Walker, though, says that "part of the point" of the study was to highlight the ways that pro-car bias — or, as he calls it, "motonormativity" — isn't just a matter of individual preference, but the result of societally constructed asymmetries that make, say, forcing car exhaust on our neighbors feel like a defensible choice, while forcing cigarette fumes on those same neighbors is increasingly stigmatized and outlawed. (He also points out that truly necessary trips aside, a lot of driving doesn't benefit society at large, and with good planning and policy, no one would need a car to get to a grocery store at all.)

More important, Walker stresses that the instinct to defend the car-dominated status quo isn't only the result of bad policies that too often make driving the only realistic choice. It's also a deep cultural and emotional value that's systemically reinforced by our own families, our media landscape, and countless small, daily interactions that seem innocuous in the moment, but add up to powerful norms. He says the study was partly inspired by a recent visit to his doctor, who assumed he needed driving directions to the closest pharmacy to fill a prescription — even though it was less than a quarter-mile away.

"We like to think that we’re rational agents, and especially given the influence of economics in policymaking," he adds. "We tend to think that people weigh out the pros and cons of everything they do. But they don’t. Because if they did, well, why doesn't everyone just drive the most affordable car? Why does anybody worry about the color of their car? We are so, so influenced in our behavior by what we see other people do; it’s unconscious, but it happens all the time."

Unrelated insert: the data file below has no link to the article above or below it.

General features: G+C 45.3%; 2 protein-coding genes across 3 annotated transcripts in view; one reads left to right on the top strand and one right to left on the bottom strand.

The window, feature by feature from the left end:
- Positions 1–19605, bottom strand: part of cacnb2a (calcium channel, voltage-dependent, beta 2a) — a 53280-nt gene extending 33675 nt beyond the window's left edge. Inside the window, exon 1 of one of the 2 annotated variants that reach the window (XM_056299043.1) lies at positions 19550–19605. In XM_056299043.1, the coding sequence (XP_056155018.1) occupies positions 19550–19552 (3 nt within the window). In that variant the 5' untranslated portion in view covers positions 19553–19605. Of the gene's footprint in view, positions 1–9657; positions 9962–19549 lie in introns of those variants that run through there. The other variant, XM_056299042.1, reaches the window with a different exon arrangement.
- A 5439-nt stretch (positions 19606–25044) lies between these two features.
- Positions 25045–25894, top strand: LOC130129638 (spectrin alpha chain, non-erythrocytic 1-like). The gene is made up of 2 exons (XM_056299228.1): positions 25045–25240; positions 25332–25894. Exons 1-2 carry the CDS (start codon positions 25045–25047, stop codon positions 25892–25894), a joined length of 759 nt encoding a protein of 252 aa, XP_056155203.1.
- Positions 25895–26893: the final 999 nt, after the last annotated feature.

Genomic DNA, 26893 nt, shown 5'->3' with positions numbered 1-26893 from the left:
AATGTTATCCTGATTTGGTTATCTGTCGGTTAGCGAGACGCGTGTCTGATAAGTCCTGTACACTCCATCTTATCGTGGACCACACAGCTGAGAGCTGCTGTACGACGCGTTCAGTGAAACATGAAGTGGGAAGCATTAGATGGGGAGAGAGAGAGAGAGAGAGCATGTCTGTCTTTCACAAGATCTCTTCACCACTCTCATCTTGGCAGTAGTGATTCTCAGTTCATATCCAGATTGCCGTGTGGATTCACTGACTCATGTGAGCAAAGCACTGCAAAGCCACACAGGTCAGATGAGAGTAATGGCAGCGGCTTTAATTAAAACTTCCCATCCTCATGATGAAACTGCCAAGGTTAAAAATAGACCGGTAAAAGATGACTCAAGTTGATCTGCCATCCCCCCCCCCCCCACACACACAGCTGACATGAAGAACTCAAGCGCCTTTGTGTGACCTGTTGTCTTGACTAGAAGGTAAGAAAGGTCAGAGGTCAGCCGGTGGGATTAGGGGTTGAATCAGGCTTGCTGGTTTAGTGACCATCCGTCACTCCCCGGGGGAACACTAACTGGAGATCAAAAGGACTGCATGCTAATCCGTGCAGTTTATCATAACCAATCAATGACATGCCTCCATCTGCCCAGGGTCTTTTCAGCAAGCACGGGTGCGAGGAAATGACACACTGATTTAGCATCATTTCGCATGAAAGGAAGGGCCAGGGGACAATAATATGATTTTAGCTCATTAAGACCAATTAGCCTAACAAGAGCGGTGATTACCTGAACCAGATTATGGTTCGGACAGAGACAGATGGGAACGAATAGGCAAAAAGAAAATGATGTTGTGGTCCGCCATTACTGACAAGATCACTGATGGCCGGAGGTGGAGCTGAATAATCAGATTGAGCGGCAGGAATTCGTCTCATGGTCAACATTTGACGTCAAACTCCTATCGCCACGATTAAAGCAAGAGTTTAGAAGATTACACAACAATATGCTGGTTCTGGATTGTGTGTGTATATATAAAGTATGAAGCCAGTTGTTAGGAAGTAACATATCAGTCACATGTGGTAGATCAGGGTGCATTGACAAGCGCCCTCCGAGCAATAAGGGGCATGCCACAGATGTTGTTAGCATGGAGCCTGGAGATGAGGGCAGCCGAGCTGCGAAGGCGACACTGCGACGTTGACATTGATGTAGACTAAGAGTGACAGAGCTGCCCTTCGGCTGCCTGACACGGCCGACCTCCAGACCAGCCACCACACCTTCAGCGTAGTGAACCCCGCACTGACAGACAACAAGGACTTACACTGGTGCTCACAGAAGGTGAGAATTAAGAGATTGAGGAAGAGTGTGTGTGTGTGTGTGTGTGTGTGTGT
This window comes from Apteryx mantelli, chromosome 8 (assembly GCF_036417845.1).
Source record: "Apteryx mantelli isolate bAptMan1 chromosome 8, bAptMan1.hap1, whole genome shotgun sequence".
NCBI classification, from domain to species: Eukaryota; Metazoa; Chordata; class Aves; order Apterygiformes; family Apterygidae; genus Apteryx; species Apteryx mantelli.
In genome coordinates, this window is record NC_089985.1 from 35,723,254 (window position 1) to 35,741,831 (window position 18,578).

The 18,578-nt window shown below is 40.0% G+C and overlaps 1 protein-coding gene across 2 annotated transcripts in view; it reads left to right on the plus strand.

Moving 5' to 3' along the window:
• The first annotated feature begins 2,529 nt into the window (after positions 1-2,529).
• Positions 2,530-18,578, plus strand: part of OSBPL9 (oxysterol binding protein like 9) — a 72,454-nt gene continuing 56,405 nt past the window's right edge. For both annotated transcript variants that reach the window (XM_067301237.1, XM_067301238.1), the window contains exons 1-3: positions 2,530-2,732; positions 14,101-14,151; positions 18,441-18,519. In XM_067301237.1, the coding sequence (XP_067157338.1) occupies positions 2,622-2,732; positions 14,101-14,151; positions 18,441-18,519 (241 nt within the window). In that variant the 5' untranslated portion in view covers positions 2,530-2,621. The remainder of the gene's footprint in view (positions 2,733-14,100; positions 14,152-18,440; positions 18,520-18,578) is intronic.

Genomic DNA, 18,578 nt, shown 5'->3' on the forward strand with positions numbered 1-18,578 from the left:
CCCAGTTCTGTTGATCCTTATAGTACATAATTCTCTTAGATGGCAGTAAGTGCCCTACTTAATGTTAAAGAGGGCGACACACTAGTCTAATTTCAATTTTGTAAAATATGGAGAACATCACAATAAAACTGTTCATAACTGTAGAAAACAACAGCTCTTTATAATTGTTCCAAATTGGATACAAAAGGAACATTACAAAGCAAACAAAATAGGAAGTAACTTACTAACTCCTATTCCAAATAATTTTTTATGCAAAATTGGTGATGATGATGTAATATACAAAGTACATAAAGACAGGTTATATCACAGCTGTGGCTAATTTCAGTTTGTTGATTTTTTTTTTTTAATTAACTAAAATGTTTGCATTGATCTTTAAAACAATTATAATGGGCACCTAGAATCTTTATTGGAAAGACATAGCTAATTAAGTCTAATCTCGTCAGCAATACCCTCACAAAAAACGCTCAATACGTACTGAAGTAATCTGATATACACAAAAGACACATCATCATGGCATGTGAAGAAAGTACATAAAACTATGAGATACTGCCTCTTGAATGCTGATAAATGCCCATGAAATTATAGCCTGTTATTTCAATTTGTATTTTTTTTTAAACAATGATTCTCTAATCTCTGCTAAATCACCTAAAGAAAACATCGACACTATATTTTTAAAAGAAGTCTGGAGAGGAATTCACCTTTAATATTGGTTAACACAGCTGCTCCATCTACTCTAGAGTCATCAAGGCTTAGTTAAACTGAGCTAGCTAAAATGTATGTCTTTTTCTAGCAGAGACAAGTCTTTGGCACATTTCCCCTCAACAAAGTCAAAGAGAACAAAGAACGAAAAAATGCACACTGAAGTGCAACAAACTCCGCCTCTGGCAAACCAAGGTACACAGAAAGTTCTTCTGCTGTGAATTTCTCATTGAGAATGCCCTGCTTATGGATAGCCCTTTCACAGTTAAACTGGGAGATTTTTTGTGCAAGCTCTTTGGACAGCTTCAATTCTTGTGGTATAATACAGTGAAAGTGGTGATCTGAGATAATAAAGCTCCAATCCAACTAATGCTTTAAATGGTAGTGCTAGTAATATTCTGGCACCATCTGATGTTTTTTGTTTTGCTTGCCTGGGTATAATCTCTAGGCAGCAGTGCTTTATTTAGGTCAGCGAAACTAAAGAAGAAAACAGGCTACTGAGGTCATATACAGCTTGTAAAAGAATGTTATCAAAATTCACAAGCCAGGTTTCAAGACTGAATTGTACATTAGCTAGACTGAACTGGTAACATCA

Graphic: Walker et al
Graphic: Walker et al

Critically, Walker says de-normalizing the harms and inequities of driving may not require advocates to penetrate every layer of systemic bias that's made "motonormativity" the virtual default — even if nudging our friends and families to think beyond the windshield certainly can't hurt.

"As an individual, the layers [of influence] closest to us are the most important," he adds. "But those outer levels influence everybody — especially that exo-layer that policymakers can control. If I could wave a magic wand and change a single thing, it would be getting [transportation leaders] to agree to change planning laws, environmental laws, and policing standards ... Build a street where people can’t speed, and there will be a brief period of moaning and complaining. But you won't have speeding."

Still, the new paper suggests that even with big policy reforms, overcoming "car brain" on a grand scale will take time — even though people are dying while we wait.

"As people who are trying to encourage mode shift to non-car modes, we are very aware of these obvious double standards," Walker said. "So many people say things like, 'oh, someone whizzed by me on a bicycle almost killed me the other day!'  Whereas cars do the same thing, and it barely gets a mention."